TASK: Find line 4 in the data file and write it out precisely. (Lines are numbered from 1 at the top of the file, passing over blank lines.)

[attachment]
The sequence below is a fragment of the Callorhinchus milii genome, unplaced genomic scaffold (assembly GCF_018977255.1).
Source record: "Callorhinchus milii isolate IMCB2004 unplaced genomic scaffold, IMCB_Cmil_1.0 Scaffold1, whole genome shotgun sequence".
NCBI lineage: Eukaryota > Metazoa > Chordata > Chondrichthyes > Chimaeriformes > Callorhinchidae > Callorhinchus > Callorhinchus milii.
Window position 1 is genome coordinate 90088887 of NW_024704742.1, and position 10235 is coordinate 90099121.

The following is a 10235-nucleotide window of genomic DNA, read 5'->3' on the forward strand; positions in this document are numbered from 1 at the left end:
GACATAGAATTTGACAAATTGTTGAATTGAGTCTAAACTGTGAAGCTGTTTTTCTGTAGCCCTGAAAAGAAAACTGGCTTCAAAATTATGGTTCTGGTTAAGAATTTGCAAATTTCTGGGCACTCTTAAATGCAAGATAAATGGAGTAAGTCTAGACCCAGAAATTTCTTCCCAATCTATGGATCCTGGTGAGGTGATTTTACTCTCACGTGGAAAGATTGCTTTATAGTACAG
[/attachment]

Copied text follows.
Window position 1 is genome coordinate 90088887 of NW_024704742.1, and position 10235 is coordinate 90099121.